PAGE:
L3 and Sonardyne Roll Out 6G-Enabled Autonomous Vessels
L3 Technologies together with Sonardyne will offer 6G-enabled capability across its commercial autonomous vessel product range.
L3’s C-Stat 2 and C-Cat 3 autonomous vessels will be offered factory-fitted with Sonardyne’s 6G range of Ranger 2 Ultra-Short BaseLine (USBL) tracking and communications systems.
The C-Stat 2, equipped with Sonardyne’s Ranger 2 Gyro USBL model, is designed for operators needing to position underwater assets. According to L3, the platform will enable a range of tasks, such as touchdown monitoring, seismic cable lay operations, Compatt 6 Long BaseLine (LBL) array box-in and remote LBL baseline calibration, vehicle tracking and subsea sensor data collecting.
The C-Cat 3, equipped with Mini-Ranger 2, will be able to operate as a gateway for autonomous underwater vehicle (AUV) operations, enabling tracking and communications with up to 10 AUVs at the same time.
“Combining our unrivalled autonomous vessel technology with Sonardyne’s industry-standard communication and positioning systems will enable us to provide end users with a fully integrated solution,” said James Cowles, commercial technical sales manager, L3 UK. “Factory fitting Sonardyne 6G also adds value to our existing solutions, making the transition from conventional manned survey platforms to autonomy a much smoother process for companies looking to gain the competitive edge with lower costs and safer data acquisition.”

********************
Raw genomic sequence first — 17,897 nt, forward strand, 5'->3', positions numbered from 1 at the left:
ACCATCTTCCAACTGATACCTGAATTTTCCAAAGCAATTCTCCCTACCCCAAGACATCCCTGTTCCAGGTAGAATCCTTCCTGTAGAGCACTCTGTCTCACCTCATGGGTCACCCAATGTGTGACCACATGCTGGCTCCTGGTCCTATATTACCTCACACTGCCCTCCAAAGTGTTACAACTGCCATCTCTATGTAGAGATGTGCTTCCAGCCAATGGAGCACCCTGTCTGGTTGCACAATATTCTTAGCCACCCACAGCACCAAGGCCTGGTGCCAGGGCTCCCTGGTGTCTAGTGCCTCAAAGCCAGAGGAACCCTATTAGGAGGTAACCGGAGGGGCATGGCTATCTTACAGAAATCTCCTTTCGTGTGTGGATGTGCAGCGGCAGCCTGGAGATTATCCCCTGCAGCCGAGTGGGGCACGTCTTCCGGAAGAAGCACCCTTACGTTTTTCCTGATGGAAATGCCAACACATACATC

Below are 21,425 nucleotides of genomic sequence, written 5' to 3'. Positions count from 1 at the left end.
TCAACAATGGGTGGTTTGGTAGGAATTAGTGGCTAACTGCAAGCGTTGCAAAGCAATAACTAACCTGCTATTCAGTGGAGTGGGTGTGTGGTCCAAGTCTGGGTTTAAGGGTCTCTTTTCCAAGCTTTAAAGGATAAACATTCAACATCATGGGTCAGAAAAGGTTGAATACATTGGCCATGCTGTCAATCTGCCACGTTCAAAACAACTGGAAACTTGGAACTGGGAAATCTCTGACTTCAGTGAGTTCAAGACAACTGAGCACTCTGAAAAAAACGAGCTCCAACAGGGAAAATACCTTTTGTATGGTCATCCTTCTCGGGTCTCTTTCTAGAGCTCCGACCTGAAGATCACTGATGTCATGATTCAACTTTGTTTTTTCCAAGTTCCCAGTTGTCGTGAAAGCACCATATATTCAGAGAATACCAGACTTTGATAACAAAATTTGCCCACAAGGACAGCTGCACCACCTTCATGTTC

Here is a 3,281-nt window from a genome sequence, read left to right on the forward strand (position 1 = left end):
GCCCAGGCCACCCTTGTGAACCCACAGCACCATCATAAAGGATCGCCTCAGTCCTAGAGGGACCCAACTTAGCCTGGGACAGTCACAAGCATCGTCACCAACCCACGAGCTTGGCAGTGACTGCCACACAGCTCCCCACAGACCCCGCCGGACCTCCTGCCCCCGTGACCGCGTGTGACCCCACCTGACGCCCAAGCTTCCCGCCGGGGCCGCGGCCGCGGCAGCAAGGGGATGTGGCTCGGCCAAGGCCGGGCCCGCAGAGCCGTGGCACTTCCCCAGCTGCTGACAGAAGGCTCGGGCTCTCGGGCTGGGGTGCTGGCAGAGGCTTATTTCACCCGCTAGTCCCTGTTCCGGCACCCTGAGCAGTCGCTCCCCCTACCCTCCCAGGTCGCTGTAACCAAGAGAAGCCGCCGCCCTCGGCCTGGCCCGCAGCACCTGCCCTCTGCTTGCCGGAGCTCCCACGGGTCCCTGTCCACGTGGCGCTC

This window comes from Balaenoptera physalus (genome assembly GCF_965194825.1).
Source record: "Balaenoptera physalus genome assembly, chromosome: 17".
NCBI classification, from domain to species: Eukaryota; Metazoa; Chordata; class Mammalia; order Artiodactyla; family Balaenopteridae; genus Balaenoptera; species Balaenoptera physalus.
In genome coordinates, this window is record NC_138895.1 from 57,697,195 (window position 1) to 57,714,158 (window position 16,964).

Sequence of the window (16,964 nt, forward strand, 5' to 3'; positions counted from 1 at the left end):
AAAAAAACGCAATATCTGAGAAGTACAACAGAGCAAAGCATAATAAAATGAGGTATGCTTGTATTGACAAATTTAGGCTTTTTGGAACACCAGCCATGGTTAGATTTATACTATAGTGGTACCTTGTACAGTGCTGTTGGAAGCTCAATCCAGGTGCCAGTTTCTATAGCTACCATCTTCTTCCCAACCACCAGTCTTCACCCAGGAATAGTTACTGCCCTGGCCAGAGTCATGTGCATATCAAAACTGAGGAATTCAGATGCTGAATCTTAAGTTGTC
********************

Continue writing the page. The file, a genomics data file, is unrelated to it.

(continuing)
“L3 and Sonardyne have a long history of successfully working together to deliver on cutting-edge technical programmes. Now L3’s customers will be able to access Sonardyne’s versatile 6G acoustic positioning, communication and sensing technology on proven commercial autonomous vessel platforms,” said Ioseba Tena, global business manager – Marine Robotic Systems, Sonardyne. “Combining these capabilities means customers have access to vessels that can perform more remote and autonomous marine operations; including tracking multiple AUVs and real-time data harvesting in hard to access environments across defence, offshore and ocean science sectors.”